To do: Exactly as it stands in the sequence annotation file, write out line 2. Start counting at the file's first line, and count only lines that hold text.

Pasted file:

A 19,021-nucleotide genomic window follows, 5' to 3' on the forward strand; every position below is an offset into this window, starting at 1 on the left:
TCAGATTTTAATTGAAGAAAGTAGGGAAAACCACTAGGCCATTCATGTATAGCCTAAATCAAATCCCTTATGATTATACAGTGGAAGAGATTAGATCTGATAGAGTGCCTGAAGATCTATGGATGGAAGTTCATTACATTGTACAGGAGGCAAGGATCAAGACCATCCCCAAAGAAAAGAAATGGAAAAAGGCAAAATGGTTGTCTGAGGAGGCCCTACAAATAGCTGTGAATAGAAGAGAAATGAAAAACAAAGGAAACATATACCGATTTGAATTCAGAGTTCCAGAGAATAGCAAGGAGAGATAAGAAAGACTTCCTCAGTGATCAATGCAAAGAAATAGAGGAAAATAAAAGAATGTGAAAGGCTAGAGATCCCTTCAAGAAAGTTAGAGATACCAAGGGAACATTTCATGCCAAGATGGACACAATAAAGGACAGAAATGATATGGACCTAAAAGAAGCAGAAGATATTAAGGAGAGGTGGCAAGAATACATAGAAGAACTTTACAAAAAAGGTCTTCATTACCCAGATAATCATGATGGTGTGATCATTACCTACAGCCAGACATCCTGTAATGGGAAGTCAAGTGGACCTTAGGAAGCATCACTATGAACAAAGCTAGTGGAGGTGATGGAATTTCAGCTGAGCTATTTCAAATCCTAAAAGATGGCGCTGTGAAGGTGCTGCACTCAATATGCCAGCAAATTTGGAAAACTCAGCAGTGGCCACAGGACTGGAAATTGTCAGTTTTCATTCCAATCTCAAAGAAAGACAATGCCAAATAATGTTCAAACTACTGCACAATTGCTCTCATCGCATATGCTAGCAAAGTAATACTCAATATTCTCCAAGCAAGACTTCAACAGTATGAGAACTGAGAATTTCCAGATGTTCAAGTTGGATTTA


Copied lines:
TCAGATTTTAATTGAAGAAAGTAGGGAAAACCACTAGGCCATTCATGTATAGCCTAAATCAAATCCCTTATGATTATACAGTGGAAGAGATTAGATCTGATAGAGTGCCTGAAGATCTATGGATGGAAGTTCATTACATTGTACAGGAGGCAAGGATCAAGACCATCCCCAAAGAAAAGAAATGGAAAAAGGCAAAATGGTTGTCTGAGGAGGCCCTACAAATAGCTGTGAATAGAAGAGAAATGAAAAACAAAGGAAACATATACCGATTTGAATTCAGAGTTCCAGAGAATAGCAAGGAGAGATAAGAAAGACTTCCTCAGTGATCAATGCAAAGAAATAGAGGAAAATAAAAGAATGTGAAAGGCTAGAGATCCCTTCAAGAAAGTTAGAGATACCAAGGGAACATTTCATGCCAAGATGGACACAATAAAGGACAGAAATGATATGGACCTAAAAGAAGCAGAAGATATTAAGGAGAGGTGGCAAGAATACATAGAAGAACTTTACAAAAAAGGTCTTCATTACCCAGATAATCATGATGGTGTGATCATTACCTACAGCCAGACATCCTGTAATGGGAAGTCAAGTGGACCTTAGGAAGCATCACTATGAACAAAGCTAGTGGAGGTGATGGAATTTCAGCTGAGCTATTTCAAATCCTAAAAGATGGCGCTGTGAAGGTGCTGCACTCAATATGCCAGCAAATTTGGAAAACTCAGCAGTGGCCACAGGACTGGAAATTGTCAGTTTTCATTCCAATCTCAAAGAAAGACAATGCCAAATAATGTTCAAACTACTGCACAATTGCTCTCATCGCATATGCTAGCAAAGTAATACTCAATATTCTCCAAGCAAGACTTCAACAGTATGAGAACTGAGAATTTCCAGATGTTCAAGTTGGATTTA